Parallelization scheme is based on domain decomposition which means that the simulation box is divided in small boxes that are assigned to one processor each. This model of parallelization has the advantage that messages that are exchanged for communicating different information needed for the simulation happen mostly between neighbor processors (in number of nine). As a consequence the amount of messages is usually constant per processor and therefore scalability is almost linear per number of processors. Figure 1 presents the decomposition domain of the simulated box for four processors and outlines a short preview of the algorithm executed by each processor.

Another innovative element that is introduced for the parallelization of the DPD-B algorithm is the fact that neighbor-particle list is restricted to the particles that are computed by one processor. We will show in the results section that this choice preserves system properties. The fact that particles will be selected at random from the neighbor particles assigned to a processor makes no need to extra communication messages, thus reducing overall computation complexity. This fact is underlined in Figure 2.

#### 3. Results

First we will discuss the efficiency gain obtained through the random selection of a pair of particles as compared to the situation of using all-neighbor lists. The simulations are done on a molecular system of Coarse Grained Martini [12] Water with 3200 particles at a reference temperature of 320 K, with the time step of 2 fs. The implementation was made on Gromacs version 4.0.7. The temperature coupling factor for the Berendsen thermostat is 1.0 while for DPD-ISO it is 1.0. The system was tested on a dual-core machine with processor type Intel (R) Core (TM) 2 Duo CPU T6600 with 2.20 GHz and 4.00 GB installed memory (RAM).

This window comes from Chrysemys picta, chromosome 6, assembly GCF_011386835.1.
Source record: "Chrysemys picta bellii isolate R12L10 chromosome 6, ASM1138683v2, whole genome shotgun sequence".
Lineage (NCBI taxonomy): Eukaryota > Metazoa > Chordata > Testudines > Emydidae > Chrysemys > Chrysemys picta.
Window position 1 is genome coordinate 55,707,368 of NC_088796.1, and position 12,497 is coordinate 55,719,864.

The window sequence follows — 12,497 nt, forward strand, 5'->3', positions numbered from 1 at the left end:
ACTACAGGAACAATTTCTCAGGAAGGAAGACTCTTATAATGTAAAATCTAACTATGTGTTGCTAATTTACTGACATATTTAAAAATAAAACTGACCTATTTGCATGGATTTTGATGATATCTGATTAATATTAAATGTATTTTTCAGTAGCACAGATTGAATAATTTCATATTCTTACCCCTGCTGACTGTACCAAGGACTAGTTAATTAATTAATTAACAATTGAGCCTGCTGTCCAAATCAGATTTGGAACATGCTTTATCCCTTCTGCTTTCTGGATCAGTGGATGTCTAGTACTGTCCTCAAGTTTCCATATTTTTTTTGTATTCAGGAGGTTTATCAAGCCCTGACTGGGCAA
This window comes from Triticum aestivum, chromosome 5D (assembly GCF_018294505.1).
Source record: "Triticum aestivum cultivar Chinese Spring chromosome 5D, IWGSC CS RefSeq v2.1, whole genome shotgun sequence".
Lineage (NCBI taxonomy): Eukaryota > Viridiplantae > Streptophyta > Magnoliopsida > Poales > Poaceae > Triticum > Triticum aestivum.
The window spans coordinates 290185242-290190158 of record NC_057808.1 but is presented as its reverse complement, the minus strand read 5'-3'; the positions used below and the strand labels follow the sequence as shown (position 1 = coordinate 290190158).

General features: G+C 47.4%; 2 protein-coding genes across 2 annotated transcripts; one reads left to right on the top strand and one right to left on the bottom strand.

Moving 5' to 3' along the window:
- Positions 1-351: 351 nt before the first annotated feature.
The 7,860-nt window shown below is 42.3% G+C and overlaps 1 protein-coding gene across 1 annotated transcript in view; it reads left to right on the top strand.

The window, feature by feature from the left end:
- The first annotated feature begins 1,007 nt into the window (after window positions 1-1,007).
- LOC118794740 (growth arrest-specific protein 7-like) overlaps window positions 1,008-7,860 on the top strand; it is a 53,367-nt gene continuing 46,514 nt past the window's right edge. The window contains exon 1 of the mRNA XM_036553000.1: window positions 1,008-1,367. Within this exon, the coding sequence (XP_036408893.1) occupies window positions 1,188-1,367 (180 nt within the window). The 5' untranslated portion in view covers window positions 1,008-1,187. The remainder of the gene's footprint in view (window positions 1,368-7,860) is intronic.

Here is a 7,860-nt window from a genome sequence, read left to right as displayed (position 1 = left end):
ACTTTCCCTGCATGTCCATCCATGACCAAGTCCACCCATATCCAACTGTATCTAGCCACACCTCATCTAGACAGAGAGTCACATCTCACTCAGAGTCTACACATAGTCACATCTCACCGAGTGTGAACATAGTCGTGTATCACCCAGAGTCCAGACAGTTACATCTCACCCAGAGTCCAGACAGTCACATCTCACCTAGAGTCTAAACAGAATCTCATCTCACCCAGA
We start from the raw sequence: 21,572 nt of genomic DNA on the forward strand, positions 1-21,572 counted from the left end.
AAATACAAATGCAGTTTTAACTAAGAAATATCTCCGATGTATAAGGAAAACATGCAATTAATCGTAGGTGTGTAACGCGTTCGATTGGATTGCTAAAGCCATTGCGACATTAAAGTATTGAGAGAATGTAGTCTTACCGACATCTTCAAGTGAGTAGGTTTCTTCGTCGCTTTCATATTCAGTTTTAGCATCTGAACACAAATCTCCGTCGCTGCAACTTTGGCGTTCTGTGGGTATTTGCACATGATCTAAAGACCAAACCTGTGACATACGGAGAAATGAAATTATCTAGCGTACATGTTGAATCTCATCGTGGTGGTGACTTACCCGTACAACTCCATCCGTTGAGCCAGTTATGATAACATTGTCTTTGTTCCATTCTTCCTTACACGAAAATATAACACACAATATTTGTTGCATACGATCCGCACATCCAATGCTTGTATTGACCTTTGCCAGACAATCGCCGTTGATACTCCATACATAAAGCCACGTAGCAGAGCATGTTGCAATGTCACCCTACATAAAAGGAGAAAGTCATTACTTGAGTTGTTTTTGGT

For DPD-B, we compared the random selection of one pair of particles with the usage of all particles from the neighbor list. We also reported the times for existing thermostats from Gromacs such as Berendsen, Langevin type, and no thermostat. In Table 1, the “speed” is reported as the number of nanoseconds simulated per day (24 h). From these efficiency experiments, we can conclude that our new algorithm performs better than the existing algorithms from the literature. Random selection gives a 5-fold efficiency gain to apply friction and noise to only one random pair per particle and its execution time is comparable with Langevin type. We made 8 independent runs for each type of thermostat and the numbers below report the averages.

For comparing molecular properties for the parallelization-optimization of using only particles pairs assigned to a processor (see Section 2.4), we used the same water system and we simulated on serial (1 processor) and parallel on 2 processors for 2 ns on the same machine. Analysis was done with standard Gromacs tools. In Figure 3 we show the computed temperatures for the 2 different runs—serial and parallel. It can be seen that the results are almost identical. Average temperatures are of 319.90 K for the parallel and 319.92 K for serial, both very close to the reference temperature of 320 K. Pressures were of 501,332 bars for the parallel and 502,008 bars for the serial, again similar. Diffusion was of cm^{2}/s for serial and of cm^{2}/s for parallel. It can be concluded that properties are similar and preserved by the optimization.